The automatic US budget reduction mandated by sequestration would be "disruptive and destructive to our nation's security and economy," US Department of Homeland Security (DHS) Director Janet Napolitano said on Monday.
"It would negatively affect the mission readiness and capabilities of the men and women on our front lines and would undermine the significant progress we have made over the past 10 years to build the nation's preparedness and resiliency," she said during a White House briefing.
"Perhaps most critically, it would have serious consequences to the flow of trade and travel at our nation's ports of entry," she said. "We will have to begin to furlough customs and border protection officers who staff those ports.
"At the major international airports, we will be limited in accepting new international flights, and average wait times to clear customs will increase by as much as 50 percent, and at our busiest airports -- like Newark and JFK, LAX and O'Hare -- peak wait times, which can reach over two hours, could easily grow to four hours or more." Such delays will cause thousands of missed passenger connections daily, with economic consequences at both the local and the national levels, Napolitano said. Reductions in overtime and hiring freezes at US transportation security officers will increase domestic passenger wait times at the busiest US airports, she said.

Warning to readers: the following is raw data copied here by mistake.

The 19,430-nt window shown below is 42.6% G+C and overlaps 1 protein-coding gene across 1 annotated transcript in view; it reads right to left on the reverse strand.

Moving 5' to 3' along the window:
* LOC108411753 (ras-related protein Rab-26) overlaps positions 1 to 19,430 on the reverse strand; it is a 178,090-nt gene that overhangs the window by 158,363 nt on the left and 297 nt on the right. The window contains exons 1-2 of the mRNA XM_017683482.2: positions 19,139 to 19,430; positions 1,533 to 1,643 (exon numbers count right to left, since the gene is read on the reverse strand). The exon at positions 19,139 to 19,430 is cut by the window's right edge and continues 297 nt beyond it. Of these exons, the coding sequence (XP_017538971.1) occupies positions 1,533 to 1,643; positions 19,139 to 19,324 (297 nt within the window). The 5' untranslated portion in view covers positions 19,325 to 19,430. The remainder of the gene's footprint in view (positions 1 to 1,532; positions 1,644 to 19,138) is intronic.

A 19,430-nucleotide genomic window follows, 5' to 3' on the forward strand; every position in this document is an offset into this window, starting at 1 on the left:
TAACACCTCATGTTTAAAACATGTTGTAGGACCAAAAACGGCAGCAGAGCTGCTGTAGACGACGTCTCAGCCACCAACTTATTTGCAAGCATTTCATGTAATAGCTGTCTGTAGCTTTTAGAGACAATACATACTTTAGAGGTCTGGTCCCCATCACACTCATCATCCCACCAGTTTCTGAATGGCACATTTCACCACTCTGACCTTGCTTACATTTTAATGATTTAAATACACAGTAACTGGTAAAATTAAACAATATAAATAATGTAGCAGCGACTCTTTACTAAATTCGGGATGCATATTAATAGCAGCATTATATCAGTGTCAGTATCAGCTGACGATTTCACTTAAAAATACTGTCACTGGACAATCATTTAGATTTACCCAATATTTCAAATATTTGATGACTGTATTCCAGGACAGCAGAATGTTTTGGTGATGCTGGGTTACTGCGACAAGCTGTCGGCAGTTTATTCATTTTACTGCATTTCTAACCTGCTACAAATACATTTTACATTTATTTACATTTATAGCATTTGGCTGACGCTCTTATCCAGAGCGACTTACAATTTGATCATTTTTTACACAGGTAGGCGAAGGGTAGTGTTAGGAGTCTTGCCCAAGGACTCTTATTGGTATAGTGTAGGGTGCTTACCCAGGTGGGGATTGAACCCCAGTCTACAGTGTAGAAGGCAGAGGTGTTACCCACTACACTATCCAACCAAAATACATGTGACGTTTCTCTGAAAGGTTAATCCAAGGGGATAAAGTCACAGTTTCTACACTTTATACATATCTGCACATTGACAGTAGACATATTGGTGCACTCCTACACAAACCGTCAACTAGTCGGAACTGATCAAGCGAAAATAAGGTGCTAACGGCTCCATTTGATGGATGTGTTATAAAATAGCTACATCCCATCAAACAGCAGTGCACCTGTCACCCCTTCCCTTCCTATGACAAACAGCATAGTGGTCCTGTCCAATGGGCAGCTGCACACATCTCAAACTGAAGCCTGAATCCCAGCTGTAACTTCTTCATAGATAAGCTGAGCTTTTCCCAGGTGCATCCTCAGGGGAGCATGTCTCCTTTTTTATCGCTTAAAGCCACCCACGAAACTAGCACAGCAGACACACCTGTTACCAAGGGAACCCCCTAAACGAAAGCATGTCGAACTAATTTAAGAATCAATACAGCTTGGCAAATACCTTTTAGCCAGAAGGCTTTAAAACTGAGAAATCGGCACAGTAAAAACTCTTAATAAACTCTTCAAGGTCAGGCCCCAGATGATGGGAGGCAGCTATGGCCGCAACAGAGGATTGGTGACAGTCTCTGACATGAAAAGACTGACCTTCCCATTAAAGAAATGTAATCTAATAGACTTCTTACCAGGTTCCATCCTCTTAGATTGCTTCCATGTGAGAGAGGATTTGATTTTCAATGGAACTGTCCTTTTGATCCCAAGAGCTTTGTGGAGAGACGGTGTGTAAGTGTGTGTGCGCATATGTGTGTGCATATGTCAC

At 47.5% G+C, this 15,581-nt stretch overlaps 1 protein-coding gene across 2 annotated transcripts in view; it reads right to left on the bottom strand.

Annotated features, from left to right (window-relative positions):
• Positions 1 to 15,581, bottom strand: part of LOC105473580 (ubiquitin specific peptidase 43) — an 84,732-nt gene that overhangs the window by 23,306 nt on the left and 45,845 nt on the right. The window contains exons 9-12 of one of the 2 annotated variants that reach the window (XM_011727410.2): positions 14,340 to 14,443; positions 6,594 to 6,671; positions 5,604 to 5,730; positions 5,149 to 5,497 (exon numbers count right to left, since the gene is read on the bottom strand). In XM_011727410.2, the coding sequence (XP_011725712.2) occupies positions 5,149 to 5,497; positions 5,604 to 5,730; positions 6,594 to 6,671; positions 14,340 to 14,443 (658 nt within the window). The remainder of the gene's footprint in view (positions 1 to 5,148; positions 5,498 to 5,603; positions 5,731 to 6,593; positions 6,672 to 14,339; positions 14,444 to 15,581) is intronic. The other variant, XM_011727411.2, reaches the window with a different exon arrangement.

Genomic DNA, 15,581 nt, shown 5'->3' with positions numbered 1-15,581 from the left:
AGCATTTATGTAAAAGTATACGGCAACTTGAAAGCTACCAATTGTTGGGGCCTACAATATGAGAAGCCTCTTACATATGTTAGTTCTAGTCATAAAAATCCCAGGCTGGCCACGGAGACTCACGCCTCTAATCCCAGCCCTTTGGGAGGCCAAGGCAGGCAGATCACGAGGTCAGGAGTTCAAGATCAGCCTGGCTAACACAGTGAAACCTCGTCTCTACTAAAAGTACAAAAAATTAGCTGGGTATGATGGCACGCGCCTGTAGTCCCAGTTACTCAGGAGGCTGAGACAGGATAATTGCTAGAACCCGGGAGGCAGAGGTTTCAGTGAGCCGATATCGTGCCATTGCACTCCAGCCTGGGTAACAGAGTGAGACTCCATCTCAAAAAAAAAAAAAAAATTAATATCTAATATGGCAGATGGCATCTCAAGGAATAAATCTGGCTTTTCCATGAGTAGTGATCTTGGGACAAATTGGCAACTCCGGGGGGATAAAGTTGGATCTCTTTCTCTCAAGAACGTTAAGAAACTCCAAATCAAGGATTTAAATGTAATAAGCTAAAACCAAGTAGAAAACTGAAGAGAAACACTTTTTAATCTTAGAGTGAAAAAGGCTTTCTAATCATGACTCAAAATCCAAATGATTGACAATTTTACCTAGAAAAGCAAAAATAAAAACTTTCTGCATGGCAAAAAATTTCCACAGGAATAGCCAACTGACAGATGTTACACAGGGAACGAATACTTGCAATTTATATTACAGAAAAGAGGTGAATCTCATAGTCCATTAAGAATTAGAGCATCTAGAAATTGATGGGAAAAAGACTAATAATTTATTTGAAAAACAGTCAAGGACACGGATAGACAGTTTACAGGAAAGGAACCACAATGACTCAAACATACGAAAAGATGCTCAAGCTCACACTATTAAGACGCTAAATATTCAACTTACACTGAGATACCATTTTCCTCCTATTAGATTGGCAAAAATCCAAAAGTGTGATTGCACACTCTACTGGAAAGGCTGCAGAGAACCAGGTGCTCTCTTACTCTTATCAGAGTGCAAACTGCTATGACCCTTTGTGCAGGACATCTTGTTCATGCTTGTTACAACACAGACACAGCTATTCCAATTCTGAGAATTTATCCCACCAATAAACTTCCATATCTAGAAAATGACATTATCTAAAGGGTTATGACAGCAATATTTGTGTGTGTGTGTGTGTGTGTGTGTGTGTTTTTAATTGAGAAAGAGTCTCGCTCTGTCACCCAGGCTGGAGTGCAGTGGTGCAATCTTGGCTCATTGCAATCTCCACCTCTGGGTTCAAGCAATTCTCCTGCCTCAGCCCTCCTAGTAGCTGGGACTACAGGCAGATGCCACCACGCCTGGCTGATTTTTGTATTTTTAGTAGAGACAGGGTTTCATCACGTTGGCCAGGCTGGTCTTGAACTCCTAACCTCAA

"On the southwest border, our biggest land ports could face waits of up to five hours, functionally closing these ports during core hours," she said. "At our sea ports, delays in container examinations would increase to up to five days, resulting in increased cost to the trade community and reduced availability of consumer goods and raw materials. Midsize and smaller ports would experience constrained hours of operation, affecting local crossborder communities. At our cruise terminals, process times could increase up to six hours, causing passengers there as well to miss connecting flights, delay trips and increase their cost." Sequestration will decrease the number of hours the US Border Patrol has to operate between the ports of entry by up to 5,000 Border Patrol agents, she said.
The Coast Guard will reduce its presence in the Arctic by a third, she said, adding, "We will curtail our air and surface operations by more than 25 percent, affecting management of the nation's waterways as well as fisheries enforcement, drug interdiction and migrant interdiction." Under sequestration, Immigration and Customs Enforcement -- also part of DHS -- will be forced to reduce detention and removal and would not be able to maintain the 34,000 detention beds as required by Congress, Napolitano said.
"It would also reduce our investigative activities in areas like human smuggling and commercial trade fraud," she said.
In terms of US disaster preparedness, response and recovery efforts, the budget cuts will reduce the Disaster Relief Fund by nearly one USD billion, potentially affecting survivors recovering from Hurricane Sandy, the tornadoes in places like Tuscaloosa, Alabama, and Joplin, Missouri, and other major disasters across the country, Napolitano said.
Homeland Security grant funding would be reduced to its lowest level in seven years, leading to potential layoffs of state and local emergency personnel across the country, she said.
"Threats from terrorism and the need to respond and recover from natural disasters do not diminish because of budget cuts," Napolitano said. "Even in the current fiscal climate, we do not have the luxury of making significant reductions to our capabilities without significant impacts".
"As we approach the First of March, I join with all of my other colleagues and with the governors to ask the Congress to prevent sequestration in order to maintain the safety, security and resiliency of the country," she said.